A number of OSHA standards are cited in relation to arc flash hazards.
The NFPA 70E national consensus standard is a comprehensive standard that contains detailed information on how to protect workers from arc flashes. Employers must consider and adopt NFPA 70E when employees work on an electrical system.
NFPA 70E is not an OSHA requirement. But that does not matter. OSHA requires employers to protect employees from electrical hazards, including arc flash. OSHA issues citations based on the requirements of NFPA 70E through existing Agency regulations.
The most common OSHA standards cited for arc flash include:
29 CFR 1910.132(d)(1)—Requires employers to perform a PPE hazard assessment to determine necessary PPE.
29 CFR 1910.332(b)(1)—Practices addressed in this standard. Employees must be trained in and familiar with the safety-related work practices required by 1910.331 through 1910.335 that pertain to their respective job assignments.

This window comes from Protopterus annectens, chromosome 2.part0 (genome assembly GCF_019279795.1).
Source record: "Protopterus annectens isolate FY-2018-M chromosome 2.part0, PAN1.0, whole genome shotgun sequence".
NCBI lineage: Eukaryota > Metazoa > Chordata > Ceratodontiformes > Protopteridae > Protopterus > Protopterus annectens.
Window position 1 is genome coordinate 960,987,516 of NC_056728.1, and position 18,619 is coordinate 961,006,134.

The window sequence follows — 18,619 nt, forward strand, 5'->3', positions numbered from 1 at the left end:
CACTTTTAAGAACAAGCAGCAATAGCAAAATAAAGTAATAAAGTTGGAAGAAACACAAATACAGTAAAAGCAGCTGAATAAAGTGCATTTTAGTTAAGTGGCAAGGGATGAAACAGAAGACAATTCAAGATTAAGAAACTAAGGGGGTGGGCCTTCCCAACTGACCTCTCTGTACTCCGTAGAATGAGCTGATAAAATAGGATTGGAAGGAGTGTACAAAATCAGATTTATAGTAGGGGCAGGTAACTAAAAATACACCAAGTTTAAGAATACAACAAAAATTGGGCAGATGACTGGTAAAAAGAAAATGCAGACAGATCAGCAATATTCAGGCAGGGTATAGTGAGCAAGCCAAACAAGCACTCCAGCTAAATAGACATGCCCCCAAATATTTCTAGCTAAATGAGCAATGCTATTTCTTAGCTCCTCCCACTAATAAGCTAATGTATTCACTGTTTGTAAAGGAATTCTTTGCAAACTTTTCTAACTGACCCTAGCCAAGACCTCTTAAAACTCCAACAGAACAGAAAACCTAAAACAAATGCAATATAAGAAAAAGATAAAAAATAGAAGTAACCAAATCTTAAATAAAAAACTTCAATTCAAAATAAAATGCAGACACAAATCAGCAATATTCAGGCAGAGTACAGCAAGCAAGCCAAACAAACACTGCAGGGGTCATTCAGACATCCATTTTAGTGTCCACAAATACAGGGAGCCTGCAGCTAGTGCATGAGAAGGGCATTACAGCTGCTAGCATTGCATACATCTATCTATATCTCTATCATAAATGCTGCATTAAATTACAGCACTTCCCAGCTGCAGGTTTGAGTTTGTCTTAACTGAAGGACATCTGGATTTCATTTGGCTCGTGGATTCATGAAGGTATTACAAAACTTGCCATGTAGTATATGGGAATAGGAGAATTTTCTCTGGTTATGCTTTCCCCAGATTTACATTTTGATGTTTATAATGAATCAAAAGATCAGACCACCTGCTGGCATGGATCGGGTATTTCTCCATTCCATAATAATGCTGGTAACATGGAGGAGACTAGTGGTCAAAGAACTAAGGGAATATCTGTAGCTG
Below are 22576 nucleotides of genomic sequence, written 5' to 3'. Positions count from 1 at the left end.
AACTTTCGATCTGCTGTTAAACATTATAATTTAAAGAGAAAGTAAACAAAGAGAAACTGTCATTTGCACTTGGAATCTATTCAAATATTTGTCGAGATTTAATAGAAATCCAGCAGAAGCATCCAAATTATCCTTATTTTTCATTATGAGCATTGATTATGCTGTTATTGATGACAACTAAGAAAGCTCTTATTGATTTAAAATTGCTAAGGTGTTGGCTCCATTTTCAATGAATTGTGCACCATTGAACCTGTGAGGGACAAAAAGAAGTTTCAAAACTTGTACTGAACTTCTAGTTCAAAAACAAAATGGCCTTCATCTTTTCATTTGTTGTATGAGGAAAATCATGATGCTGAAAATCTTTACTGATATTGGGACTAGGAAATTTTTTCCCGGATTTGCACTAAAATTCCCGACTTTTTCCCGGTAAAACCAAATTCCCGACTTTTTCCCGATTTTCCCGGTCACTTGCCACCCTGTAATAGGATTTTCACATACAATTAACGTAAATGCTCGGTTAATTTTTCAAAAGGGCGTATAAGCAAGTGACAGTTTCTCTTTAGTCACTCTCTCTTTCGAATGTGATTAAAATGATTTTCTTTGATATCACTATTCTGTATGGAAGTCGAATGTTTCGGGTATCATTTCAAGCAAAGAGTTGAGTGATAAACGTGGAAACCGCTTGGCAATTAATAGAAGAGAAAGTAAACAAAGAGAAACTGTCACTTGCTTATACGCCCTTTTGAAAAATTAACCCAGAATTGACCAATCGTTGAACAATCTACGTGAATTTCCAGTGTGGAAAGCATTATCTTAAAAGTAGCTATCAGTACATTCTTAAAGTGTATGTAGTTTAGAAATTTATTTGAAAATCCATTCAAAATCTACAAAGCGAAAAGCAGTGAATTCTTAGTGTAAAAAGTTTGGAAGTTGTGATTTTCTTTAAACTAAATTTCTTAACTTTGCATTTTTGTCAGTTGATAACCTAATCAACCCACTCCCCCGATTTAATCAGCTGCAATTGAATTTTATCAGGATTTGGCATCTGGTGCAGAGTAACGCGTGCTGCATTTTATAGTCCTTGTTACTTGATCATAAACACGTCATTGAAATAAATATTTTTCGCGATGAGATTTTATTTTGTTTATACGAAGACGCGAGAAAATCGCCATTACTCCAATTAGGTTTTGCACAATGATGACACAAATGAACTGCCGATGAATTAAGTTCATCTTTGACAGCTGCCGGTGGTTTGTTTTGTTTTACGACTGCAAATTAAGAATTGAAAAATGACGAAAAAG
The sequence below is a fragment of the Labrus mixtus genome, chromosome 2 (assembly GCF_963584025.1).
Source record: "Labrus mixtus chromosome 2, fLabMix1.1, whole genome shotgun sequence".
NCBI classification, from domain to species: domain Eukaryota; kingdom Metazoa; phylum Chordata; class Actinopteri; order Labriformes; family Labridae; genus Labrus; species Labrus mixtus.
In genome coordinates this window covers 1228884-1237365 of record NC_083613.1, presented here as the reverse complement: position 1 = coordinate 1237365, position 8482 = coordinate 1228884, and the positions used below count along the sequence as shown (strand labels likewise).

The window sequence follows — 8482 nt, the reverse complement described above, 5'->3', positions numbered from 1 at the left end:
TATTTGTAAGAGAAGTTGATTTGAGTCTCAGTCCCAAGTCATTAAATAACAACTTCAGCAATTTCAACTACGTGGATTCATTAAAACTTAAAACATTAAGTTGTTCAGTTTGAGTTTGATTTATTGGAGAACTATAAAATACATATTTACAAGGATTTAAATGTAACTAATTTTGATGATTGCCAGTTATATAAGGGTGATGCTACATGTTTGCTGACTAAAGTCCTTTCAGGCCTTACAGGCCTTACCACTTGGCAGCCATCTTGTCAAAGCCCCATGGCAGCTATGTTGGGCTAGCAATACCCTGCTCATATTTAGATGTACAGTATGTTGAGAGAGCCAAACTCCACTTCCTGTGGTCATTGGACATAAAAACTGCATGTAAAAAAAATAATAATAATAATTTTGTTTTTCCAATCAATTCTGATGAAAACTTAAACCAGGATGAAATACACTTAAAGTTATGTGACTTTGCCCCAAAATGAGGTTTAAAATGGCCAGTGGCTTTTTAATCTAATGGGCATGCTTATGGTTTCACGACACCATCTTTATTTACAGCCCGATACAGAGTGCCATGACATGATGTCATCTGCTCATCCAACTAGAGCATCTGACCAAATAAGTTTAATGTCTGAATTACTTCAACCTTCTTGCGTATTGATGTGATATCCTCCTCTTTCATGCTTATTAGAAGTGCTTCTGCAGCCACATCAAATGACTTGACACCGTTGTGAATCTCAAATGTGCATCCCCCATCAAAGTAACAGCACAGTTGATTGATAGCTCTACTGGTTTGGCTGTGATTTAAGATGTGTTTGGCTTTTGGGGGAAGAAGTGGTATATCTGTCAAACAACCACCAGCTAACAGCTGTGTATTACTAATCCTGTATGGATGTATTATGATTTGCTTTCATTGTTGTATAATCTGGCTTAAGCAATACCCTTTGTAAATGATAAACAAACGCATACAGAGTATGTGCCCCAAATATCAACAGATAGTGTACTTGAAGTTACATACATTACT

29 CFR 1910.333(b)(2)(iv)(B)—A qualified person must use test equipment to test the circuit elements and electrical parts of equipment to which employees will be exposed and must verify that the circuit elements and equipment parts are de-energized.
29 CFR 1910.335(a)(1)(i)—Employees working in areas where there are potential electrical hazards must be provided with, and must use, electrical protective equipment that is appropriate for the specific parts of the body to be protected and for the work to be performed.
29 CFR 1910.335(a)(1)(iv)—Requires employees to wear nonconductive head protection wherever there is a danger of head injury from electric shock or burns due to contact with exposed energized parts.
We will review these regulations in this training.
Course Length: 1 Hour